A Freedom of Information request has revealed that the number of disability hate crimes has soared since the 2008 financial crisis, leading to concerns that the “anti-scrounger” rhetoric employed by the Coalition is leading to hostility and aggression against the most vulnerable members of society.
The Independent reports that disability hate crime has doubled since the start of the financial crisis in 2008, yet yespite the rise, the number of people convicted for the crime actually fell last year. A total of 1,942 disability hate crimes were recorded by police forces in England, Wales and Northern Ireland in 2011 while only 523 people were found guilty of a disability hate crime – down 5 per cent from 2010.
I remember when the rhetoric from both government and the media was very much anti immigration and immigrants and asylum seekers seemed to be blamed for most of the issues that Britain was facing. Now the focus and blame has shifted towards other vulnerable members of society – those on benefits and those with disabilities. “Benefit scroungers”, as well as the welfare state itself, are being blamed for much of the economic crisis and the deficit. This rhetoric has allowed the Coalition to effectively attack and slowly attempt to dismantle sections of the welfare state and the public sector, all the while blaming “scroungers” and the most vulnerable members of society.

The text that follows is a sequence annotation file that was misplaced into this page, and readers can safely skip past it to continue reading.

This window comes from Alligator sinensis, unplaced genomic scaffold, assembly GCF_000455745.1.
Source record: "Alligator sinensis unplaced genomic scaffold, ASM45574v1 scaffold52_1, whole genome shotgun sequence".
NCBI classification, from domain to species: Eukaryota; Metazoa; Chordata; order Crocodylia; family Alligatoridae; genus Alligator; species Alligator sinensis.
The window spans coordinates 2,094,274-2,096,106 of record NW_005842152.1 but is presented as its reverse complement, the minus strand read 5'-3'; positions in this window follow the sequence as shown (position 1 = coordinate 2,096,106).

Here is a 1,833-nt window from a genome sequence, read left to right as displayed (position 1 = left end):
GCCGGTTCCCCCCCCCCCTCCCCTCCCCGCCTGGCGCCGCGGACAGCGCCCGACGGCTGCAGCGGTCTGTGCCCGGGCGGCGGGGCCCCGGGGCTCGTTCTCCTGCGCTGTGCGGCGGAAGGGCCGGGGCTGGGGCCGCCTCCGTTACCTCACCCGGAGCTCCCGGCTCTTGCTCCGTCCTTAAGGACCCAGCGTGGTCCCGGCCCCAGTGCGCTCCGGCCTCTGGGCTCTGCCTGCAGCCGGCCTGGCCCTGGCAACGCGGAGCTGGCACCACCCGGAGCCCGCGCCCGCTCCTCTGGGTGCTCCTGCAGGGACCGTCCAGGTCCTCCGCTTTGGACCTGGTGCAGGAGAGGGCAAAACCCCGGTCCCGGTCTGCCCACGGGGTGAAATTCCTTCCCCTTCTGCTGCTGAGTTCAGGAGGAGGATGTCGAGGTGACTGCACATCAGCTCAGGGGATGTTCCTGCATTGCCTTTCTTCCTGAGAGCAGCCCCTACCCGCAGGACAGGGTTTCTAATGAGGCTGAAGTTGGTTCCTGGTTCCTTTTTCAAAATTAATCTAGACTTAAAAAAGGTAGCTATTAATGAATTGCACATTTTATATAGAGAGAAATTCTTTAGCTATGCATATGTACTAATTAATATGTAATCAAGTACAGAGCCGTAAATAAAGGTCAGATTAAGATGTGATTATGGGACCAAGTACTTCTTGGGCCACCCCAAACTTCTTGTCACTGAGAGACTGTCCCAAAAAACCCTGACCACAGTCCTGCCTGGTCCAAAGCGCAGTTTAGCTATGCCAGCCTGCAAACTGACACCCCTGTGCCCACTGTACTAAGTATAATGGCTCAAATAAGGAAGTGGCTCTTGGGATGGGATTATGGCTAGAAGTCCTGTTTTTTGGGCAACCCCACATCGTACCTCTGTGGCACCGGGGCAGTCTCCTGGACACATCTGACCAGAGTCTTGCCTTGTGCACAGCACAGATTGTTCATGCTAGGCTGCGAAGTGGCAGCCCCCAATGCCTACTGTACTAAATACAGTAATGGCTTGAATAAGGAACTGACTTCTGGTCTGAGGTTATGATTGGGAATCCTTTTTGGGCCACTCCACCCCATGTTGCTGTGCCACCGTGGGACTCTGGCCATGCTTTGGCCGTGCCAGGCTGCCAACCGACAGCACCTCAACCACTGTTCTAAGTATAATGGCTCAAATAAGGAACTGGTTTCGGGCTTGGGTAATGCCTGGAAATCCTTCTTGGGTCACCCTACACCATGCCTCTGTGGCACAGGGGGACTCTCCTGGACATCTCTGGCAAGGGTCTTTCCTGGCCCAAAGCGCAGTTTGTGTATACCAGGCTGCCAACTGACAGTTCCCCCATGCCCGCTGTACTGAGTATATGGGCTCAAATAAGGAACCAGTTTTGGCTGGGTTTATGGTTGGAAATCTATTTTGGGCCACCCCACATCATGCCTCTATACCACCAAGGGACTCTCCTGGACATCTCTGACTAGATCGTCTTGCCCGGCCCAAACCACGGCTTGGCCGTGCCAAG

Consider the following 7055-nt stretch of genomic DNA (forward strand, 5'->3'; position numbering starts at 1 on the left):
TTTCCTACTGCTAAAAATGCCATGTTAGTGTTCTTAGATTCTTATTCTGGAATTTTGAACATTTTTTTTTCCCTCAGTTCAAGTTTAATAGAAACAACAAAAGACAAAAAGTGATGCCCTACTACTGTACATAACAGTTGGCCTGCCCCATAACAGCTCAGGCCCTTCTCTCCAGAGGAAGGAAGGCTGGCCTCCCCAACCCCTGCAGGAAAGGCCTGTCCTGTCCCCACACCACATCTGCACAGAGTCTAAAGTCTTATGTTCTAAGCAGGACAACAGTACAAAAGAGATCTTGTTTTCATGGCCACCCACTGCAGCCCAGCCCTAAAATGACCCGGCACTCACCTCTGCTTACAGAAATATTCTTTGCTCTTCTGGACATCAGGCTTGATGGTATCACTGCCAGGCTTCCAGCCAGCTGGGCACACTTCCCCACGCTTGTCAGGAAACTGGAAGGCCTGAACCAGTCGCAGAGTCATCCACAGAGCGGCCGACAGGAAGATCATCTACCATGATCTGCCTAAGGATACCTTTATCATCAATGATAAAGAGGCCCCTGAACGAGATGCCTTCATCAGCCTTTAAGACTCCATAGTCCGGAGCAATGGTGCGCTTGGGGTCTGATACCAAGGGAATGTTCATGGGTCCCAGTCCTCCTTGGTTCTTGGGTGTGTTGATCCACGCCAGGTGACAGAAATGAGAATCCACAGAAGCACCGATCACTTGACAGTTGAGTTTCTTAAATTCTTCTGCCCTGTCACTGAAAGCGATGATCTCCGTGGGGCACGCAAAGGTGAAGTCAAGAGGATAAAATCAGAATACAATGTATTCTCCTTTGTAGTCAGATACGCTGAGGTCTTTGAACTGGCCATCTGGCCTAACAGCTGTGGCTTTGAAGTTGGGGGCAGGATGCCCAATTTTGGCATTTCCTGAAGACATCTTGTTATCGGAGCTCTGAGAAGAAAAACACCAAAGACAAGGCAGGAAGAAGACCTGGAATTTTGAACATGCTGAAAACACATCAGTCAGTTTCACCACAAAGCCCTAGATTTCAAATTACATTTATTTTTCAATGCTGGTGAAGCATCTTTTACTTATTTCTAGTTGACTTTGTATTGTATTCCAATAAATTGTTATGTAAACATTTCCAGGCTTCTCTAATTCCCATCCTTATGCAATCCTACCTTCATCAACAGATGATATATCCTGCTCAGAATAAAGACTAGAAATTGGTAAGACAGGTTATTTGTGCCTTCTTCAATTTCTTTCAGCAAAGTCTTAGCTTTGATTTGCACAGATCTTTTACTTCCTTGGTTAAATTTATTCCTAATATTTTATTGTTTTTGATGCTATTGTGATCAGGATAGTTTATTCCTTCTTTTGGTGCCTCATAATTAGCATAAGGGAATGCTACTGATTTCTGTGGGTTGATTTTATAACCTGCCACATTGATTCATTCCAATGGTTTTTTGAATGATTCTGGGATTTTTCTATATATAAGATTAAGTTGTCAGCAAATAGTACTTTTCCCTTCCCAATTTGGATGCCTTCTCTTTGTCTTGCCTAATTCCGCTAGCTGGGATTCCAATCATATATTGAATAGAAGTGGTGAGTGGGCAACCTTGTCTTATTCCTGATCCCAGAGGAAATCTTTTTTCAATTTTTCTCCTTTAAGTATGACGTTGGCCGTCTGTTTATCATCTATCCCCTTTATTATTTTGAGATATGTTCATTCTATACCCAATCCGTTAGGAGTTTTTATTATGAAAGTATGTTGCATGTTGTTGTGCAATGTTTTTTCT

“There are historical parallels,” says Katharine Quarmby, the author of Scapegoat: Why We Are Failing Disabled People, who has grown alarmed by the levels of “benefit scrounger” abuse aimed at disabled people. “If you have a group that is blamed for economic downturn, terrible things can happen to them.”
“Iain Duncan Smith [the Work and Pensions Secretary] is saying ‘We’re going to push through these benefit reforms’ and hinting strongly that lots of people on disability benefits are scroungers,” Quarmby says. “That kind of rhetoric leads to disability hate crime on the streets.”
- Last year the Glasgow Media Trust found the public believed between 50 and 70 per cent of those on disability benefits were fraudulent. The actual number is likely to be between 1 and 2 per cent.
- The same report found that there has been a tripling in the use of words such as “scrounger”, “cheat” and “skiver” in tabloid stories on disability in the past five years.